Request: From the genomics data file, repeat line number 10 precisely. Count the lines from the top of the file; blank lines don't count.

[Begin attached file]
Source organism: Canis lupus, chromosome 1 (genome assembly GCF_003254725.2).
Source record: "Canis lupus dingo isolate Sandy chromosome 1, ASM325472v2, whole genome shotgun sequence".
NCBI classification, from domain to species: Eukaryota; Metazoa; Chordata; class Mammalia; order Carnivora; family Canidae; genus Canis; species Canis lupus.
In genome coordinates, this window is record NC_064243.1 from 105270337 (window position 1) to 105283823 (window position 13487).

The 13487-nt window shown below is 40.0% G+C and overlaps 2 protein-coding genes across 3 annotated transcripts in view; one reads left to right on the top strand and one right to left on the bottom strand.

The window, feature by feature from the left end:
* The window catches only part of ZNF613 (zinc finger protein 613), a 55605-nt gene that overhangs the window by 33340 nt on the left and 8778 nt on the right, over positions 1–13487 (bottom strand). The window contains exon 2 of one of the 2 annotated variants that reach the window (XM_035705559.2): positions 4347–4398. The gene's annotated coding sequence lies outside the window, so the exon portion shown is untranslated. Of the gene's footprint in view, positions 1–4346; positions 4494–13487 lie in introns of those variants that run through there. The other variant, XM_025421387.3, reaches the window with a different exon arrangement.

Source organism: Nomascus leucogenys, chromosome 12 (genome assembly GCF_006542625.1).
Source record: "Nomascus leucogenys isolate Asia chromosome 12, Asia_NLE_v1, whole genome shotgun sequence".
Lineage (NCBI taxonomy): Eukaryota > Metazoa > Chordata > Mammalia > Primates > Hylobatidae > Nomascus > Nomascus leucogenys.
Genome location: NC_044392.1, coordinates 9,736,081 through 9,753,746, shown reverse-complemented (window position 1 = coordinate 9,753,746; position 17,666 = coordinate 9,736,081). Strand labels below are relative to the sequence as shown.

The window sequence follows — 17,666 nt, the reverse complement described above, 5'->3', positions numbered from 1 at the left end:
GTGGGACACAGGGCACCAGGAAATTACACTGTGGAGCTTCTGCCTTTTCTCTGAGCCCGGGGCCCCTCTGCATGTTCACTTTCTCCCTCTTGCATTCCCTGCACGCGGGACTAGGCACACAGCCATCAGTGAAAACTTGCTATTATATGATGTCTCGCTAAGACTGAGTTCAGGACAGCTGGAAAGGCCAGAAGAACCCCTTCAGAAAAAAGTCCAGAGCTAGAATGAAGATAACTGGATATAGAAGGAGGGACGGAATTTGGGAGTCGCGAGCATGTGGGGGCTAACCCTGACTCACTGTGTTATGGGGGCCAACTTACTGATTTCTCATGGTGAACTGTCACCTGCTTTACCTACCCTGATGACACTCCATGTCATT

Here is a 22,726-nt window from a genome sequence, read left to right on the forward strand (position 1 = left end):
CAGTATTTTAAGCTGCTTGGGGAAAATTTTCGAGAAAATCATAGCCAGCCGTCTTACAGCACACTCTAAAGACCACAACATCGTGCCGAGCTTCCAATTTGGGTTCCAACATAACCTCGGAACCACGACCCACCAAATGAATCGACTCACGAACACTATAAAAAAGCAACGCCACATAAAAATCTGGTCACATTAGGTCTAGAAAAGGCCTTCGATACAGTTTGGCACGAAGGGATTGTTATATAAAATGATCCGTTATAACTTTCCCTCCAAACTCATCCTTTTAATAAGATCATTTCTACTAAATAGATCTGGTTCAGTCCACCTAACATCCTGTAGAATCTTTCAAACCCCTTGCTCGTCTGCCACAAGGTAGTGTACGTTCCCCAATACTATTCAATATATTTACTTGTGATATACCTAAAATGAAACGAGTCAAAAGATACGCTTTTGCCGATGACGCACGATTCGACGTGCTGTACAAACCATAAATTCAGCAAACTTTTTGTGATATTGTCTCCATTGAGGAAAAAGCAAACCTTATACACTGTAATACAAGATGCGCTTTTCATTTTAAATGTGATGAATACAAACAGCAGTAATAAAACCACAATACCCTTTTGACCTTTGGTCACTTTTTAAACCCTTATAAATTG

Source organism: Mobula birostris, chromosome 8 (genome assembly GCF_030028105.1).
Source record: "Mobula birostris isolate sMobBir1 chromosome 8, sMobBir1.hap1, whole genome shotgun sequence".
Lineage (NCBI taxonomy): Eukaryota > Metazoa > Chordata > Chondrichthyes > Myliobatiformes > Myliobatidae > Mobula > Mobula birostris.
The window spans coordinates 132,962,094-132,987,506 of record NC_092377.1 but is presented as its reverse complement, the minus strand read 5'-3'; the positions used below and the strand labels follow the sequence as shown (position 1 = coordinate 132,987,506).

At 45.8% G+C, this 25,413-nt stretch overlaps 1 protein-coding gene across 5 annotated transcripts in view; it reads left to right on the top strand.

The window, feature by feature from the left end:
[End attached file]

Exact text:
Lineage (NCBI taxonomy): Eukaryota > Metazoa > Chordata > Mammalia > Primates > Hylobatidae > Nomascus > Nomascus leucogenys.